WHEREFORE, it is ordered that an annual stockholders meeting of the Eastern Telecommunications, Philippines, Inc. (ETPI), for 1992 be held on Friday, November 27, 1992, at 2:00 o’clock in the afternoon, at the ETPI Board Room, Telecoms Plaza, 7th Floor, 316 Gil J. Puyat Avenue, Makati, Metro Manila. The Executive Clerk of Court of this Division shall issue the call and notice of annual stockholders meeting of ETPI addressed to all the duly registered/recorded stockholders of ETPI. The stockholders meeting shall be conducted under the supervision and control of this Court, through Mr. Justice Sabino R. de Leon, Jr. In accordance with the Supreme Court ruling in Cojuangco et al v. Azcuna, Et Al., supra, only the registered owners, their duly authorized representatives or their proxies may vote their corresponding shares.

    The following minimum safeguards must be set in place and carefully maintained until final judicial resolution of the question of whether or not the sequestered shares of stock (or in a proper case the underlying assets of the corporation concerned) constitute ill-gotten wealth:jgc:chanrobles.com.ph

    "a. An independent comptroller must be appointed by the Board of Directors upon nomination of the PCGG as conservator. The comptroller shall not be removable (nor shall his position be abolished or his compensation changed) without the consent of the conservator. The comptroller shall, in addition to his other functions as such, have charge of internal audit.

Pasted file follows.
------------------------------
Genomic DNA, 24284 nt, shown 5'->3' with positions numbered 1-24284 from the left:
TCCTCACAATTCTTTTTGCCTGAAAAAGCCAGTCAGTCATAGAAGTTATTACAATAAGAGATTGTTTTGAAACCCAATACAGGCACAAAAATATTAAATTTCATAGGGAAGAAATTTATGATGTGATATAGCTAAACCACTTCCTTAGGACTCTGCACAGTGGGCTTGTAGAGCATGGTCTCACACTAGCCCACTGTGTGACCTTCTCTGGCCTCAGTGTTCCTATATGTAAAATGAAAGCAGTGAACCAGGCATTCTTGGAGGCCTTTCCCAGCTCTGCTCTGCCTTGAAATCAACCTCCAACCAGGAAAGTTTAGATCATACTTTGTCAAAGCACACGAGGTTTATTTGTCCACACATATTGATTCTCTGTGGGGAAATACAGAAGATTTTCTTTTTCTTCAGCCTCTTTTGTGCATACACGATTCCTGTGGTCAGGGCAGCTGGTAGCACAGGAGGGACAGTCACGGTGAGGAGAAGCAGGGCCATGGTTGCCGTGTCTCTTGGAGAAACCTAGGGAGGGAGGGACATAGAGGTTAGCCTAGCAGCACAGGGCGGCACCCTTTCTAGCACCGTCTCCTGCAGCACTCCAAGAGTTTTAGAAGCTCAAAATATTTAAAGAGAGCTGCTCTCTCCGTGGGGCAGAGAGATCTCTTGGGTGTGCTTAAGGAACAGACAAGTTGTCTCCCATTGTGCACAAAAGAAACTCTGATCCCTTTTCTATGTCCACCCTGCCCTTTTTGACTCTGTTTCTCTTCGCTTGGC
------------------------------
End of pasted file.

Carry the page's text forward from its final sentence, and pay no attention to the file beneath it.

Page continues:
b. The corporate secretary must be acceptable to the conservator. If the corporate secretary ceases to be acceptable to the conservator, a new one must be appointed by the Board of Directors upon nomination of the conservator.

    c. The external auditors of the corporation must be independent and must be acceptable to the conservator. The independent external auditors shall not be changed without the consent of the conservator.

    d. The conservator must be represented in the Board of Directors and in the Executive (or equivalent) and Audit Committees of the corporation involved and of its majority-owned subsidiaries or affiliates. The representative of the conservator must be a full director (not merely an honorary or ex-officio director) with the right to vote and all other rights and duties of a member of the Board of Directors under the Corporation Code. The conservator’s representative shall not be removed from the Board of Directors (or the mentioned Committees) without the consent of the conservator. The conservator shall, however, have the right to remove and change its representative at any time, and the new representative shall be promptly elected to the Board and its mentioned Committees.

    e. All transactions involving the disbursement of corporate funds in excess of P5 million must have the prior approval of the director representing the conservator, in order to be valid and effective.

    f. The incurring of debt by the corporation, whether in the form of bonds, debentures, commercial paper or any other form, in excess of P5 million, must have the prior approval of the director representing the conservator, in order to be valid and effective.

    g. The disposition of a substantial part of assets of the corporation (substantial meaning in excess of P5 million) shall require the prior approval of the director representing the conservator, in order to be valid and effective.

    h. The above safeguards must be written into the articles of incorporation and by-laws of the company involved. In other words, the articles of incorporation and by-laws of the company must be amended so as to incorporate the above safeguards.

    i. Any amendment of the articles of incorporation or by-laws of the company that will modify in any way any of the above safeguards, shall need the prior approval of the director representing the conservator."cralaw virtua1aw library